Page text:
My husband is studying medicine at present and says that when people in his cohort learn I breastfed both our kids past 3 months (let alone that I fed them past 2 years!) he gets sideways looks and uneasiness. They learn about women’s and kids health next year so I’m hoping desperately that they’ll become better informed. But it is a worry… Misinformation promoted by a qualified GP sounds almost criminal!

    1. It’s strange that people going into a medical career could be so squeamish about such a basic human activity. I’m looking at doing a little low level advocacy (getting more ‘Breastfeeding Welcome Here’ places in my local community – also allowing places that have been gorgeous to me to be celebrated) to make breastfeeding more visible and accepted in the community :)

    2. i have worked for two doctors and they both told me, that during training they had a small portal of child nutrition classes which briefly mentioned breastfeeding, but not enough to really know about it, so ddon’tt don’t don

  5. Oh my goodness, I would be changing doctors. It’s really disappointing that people are being misinformed. You’re right, people’s choices should be respected, whatever they happen to be.

    I must be a lucky one then, because I’ve never experienced anything other than “breast is best” sentiment – actually to the point where I felt unsupported and that I had no options when my first newborn wasn’t taking to the breast and I couldn’t express milk at all. If not for one helpful nurse, I’d have had a fight on my hands to get a bit of formula into her. We got through that and I ended up breastfeeding her to 9 or 10 months, often feeling uncomfortable doing so, but never because of anything anyone had said. It astounds me that medical “professionals” perpetuate such nonsense.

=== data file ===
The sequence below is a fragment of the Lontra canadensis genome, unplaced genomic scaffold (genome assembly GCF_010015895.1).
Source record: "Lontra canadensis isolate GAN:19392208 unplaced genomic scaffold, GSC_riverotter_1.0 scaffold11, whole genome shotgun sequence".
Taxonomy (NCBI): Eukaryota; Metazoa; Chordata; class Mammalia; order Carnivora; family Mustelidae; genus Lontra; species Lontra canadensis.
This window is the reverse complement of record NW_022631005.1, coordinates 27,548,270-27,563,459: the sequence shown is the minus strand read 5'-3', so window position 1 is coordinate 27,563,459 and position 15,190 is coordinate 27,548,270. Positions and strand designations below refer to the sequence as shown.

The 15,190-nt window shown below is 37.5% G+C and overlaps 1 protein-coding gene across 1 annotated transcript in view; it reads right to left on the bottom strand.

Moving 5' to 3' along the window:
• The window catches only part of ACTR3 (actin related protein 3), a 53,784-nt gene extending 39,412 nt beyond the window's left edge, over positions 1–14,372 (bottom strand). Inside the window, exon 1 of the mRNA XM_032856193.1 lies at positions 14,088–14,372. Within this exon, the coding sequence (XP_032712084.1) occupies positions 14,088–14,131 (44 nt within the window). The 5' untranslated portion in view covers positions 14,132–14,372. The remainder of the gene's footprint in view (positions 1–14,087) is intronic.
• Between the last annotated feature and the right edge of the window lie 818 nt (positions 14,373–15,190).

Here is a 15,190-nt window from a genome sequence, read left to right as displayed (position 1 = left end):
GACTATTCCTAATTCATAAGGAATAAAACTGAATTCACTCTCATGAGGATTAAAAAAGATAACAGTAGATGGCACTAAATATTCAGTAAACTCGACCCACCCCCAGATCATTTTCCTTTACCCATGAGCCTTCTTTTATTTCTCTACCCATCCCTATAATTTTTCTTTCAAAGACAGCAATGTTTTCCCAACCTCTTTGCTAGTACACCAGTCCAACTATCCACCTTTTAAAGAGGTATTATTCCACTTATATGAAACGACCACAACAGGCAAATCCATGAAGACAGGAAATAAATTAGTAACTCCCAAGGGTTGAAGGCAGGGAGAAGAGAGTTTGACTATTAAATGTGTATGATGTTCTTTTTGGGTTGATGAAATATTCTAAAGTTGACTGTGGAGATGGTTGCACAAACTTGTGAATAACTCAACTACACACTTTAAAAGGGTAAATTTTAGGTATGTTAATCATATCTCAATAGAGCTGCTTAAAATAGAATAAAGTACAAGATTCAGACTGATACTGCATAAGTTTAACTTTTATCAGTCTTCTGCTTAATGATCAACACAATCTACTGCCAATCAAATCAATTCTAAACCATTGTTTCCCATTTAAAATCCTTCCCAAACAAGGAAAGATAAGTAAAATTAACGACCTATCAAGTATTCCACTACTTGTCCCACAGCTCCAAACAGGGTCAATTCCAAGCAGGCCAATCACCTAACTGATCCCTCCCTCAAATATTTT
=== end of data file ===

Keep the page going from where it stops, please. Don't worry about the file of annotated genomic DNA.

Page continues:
This post was shared on my Francesca’s Festa of Favourites January 2013 link up :-)

    1. I think one of the myths that I’d like to see ‘busted’ is that breastfeeding should be immediately successful. It’s bloody hard work for both the mum and the baby! Squirm couldn’t figure out where to stick his tongue and he’d put it in the wrong place then get really, really frustrated that he couldn’t feed! Took him two weeks to be a ‘natural’ feeder.

  6. I wasn’t able to breastfeed yet tried 3 times. I agree that more support needs to be given to new mothers to give them the skills and the confidence to exclusively feed for the first 6 months. It’s sad your doctor gave you that advice and that he clearly believes it and would give it to other mothers too. Good on your for sticking to your beliefs – you are lucky to be able to feed your baby yourself and you should be proud of that!

    1. Imagine if every woman could get at least one appointment with a lactation counselor while they were in hospital . . . and then a follow up one guaranteed (like the physio one I got). Imagine if we were surrounded with a whole community of well informed women – we’d be unstoppable!

      Maybe we need to take breastfeeding back from the health professionals and the companies :)

  7. Come to Holland! Here you have to defend yourself if you are formula feeding! We have the so called breastfeeding maffia who support breastfeeding , breastfeeding and.. Breastfeeding….

    1. What are the breastfeeding rates like in Holland? What’s the doctor education like when it comes to breastfeeding?